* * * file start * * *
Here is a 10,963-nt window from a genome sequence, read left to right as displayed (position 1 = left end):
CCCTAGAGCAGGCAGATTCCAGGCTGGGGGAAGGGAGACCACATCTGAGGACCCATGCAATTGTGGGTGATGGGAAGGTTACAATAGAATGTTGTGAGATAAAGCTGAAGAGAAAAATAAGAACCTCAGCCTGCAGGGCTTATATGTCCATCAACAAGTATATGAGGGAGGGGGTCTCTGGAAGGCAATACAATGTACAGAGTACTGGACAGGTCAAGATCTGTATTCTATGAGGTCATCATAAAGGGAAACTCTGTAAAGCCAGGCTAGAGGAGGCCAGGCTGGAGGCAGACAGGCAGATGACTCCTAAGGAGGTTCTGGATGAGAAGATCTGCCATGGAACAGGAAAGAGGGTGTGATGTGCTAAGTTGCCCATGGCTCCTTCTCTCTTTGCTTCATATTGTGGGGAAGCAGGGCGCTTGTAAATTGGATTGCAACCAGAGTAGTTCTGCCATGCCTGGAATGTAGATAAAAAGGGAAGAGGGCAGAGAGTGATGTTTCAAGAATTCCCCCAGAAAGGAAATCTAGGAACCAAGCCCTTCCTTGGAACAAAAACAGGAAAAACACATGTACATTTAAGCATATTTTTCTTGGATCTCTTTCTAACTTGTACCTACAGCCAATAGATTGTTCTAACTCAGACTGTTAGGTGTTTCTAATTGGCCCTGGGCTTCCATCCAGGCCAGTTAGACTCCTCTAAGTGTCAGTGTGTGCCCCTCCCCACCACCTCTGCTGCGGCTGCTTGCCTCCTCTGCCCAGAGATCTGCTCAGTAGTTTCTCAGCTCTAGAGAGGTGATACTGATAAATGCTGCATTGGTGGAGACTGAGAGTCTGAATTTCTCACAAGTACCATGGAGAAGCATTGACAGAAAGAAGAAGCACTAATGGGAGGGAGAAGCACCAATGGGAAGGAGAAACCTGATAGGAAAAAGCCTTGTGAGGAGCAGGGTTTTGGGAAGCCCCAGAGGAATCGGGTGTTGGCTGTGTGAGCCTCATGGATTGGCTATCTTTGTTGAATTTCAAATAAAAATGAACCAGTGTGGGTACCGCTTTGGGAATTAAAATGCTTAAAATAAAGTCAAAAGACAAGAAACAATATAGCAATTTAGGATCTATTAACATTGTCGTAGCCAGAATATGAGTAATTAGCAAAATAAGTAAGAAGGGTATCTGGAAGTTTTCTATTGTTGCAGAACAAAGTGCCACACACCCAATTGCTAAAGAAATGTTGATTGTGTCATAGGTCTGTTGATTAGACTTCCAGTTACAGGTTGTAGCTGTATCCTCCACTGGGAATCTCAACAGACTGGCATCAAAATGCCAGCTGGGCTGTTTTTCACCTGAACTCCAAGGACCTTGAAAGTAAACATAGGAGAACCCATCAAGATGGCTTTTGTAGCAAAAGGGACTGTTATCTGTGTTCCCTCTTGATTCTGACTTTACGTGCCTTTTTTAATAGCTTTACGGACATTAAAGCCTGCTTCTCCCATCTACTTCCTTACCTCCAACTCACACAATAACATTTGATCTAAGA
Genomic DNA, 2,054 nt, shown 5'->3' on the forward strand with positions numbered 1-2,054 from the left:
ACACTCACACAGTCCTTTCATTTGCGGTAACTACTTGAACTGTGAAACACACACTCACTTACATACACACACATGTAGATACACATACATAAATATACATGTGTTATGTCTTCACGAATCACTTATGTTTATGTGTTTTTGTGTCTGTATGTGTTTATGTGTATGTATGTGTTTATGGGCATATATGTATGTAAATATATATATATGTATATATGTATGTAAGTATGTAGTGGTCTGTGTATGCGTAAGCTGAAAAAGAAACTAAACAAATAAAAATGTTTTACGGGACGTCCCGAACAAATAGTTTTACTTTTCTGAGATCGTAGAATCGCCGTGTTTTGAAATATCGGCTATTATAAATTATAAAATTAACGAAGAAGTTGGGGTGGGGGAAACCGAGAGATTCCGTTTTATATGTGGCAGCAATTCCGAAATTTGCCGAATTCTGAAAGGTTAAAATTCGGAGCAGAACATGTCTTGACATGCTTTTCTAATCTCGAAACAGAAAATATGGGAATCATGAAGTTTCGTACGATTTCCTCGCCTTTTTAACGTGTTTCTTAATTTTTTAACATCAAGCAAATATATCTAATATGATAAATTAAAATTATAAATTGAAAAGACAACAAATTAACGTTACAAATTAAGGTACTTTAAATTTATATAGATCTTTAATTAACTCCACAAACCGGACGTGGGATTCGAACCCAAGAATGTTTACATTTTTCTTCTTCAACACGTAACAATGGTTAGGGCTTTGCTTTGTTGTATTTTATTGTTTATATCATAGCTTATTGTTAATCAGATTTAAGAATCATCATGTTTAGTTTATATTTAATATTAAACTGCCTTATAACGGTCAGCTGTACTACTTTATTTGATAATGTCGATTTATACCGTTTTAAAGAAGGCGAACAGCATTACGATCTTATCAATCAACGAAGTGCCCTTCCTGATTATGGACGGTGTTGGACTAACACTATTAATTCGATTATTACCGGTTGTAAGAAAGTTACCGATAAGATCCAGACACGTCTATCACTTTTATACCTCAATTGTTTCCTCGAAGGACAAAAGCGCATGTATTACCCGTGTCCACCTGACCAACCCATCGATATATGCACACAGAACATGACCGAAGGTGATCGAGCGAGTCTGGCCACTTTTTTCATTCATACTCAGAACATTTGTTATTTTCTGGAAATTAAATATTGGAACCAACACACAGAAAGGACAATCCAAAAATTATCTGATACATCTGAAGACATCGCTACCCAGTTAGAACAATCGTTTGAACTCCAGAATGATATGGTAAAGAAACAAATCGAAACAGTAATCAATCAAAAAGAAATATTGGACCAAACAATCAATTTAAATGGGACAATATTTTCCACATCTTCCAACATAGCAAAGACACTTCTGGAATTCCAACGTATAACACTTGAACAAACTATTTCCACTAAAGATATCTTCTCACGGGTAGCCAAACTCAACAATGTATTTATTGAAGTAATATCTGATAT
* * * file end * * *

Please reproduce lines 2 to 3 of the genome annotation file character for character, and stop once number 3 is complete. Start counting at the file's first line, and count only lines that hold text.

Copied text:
CCCTAGAGCAGGCAGATTCCAGGCTGGGGGAAGGGAGACCACATCTGAGGACCCATGCAATTGTGGGTGATGGGAAGGTTACAATAGAATGTTGTGAGATAAAGCTGAAGAGAAAAATAAGAACCTCAGCCTGCAGGGCTTATATGTCCATCAACAAGTATATGAGGGAGGGGGTCTCTGGAAGGCAATACAATGTACAGAGTACTGGACAGGTCAAGATCTGTATTCTATGAGGTCATCATAAAGGGAAACTCTGTAAAGCCAGGCTAGAGGAGGCCAGGCTGGAGGCAGACAGGCAGATGACTCCTAAGGAGGTTCTGGATGAGAAGATCTGCCATGGAACAGGAAAGAGGGTGTGATGTGCTAAGTTGCCCATGGCTCCTTCTCTCTTTGCTTCATATTGTGGGGAAGCAGGGCGCTTGTAAATTGGATTGCAACCAGAGTAGTTCTGCCATGCCTGGAATGTAGATAAAAAGGGAAGAGGGCAGAGAGTGATGTTTCAAGAATTCCCCCAGAAAGGAAATCTAGGAACCAAGCCCTTCCTTGGAACAAAAACAGGAAAAACACATGTACATTTAAGCATATTTTTCTTGGATCTCTTTCTAACTTGTACCTACAGCCAATAGATTGTTCTAACTCAGACTGTTAGGTGTTTCTAATTGGCCCTGGGCTTCCATCCAGGCCAGTTAGACTCCTCTAAGTGTCAGTGTGTGCCCCTCCCCACCACCTCTGCTGCGGCTGCTTGCCTCCTCTGCCCAGAGATCTGCTCAGTAGTTTCTCAGCTCTAGAGAGGTGATACTGATAAATGCTGCATTGGTGGAGACTGAGAGTCTGAATTTCTCACAAGTACCATGGAGAAGCATTGACAGAAAGAAGAAGCACTAATGGGAGGGAGAAGCACCAATGGGAAGGAGAAACCTGATAGGAAAAAGCCTTGTGAGGAGCAGGGTTTTGGGAAGCCCCAGAGGAATCGGGTGTTGGCTGTGTGAGCCTCATGGATTGGCTATCTTTGTTGAATTTCAAATAAAAATGAACCAGTGTGGGTACCGCTTTGGGAATTAAAATGCTTAAAATAAAGTCAAAAGACAAGAAACAATATAGCAATTTAGGATCTATTAACATTGTCGTAGCCAGAATATGAGTAATTAGCAAAATAAGTAAGAAGGGTATCTGGAAGTTTTCTATTGTTGCAGAACAAAGTGCCACACACCCAATTGCTAAAGAAATGTTGATTGTGTCATAGGTCTGTTGATTAGACTTCCAGTTACAGGTTGTAGCTGTATCCTCCACTGGGAATCTCAACAGACTGGCATCAAAATGCCAGCTGGGCTGTTTTTCACCTGAACTCCAAGGACCTTGAAAGTAAACATAGGAGAACCCATCAAGATGGCTTTTGTAGCAAAAGGGACTGTTATCTGTGTTCCCTCTTGATTCTGACTTTACGTGCCTTTTTTAATAGCTTTACGGACATTAAAGCCTGCTTCTCCCATCTACTTCCTTACCTCCAACTCACACAATAACATTTGATCTAAGA
Genomic DNA, 2,054 nt, shown 5'->3' on the forward strand with positions numbered 1-2,054 from the left: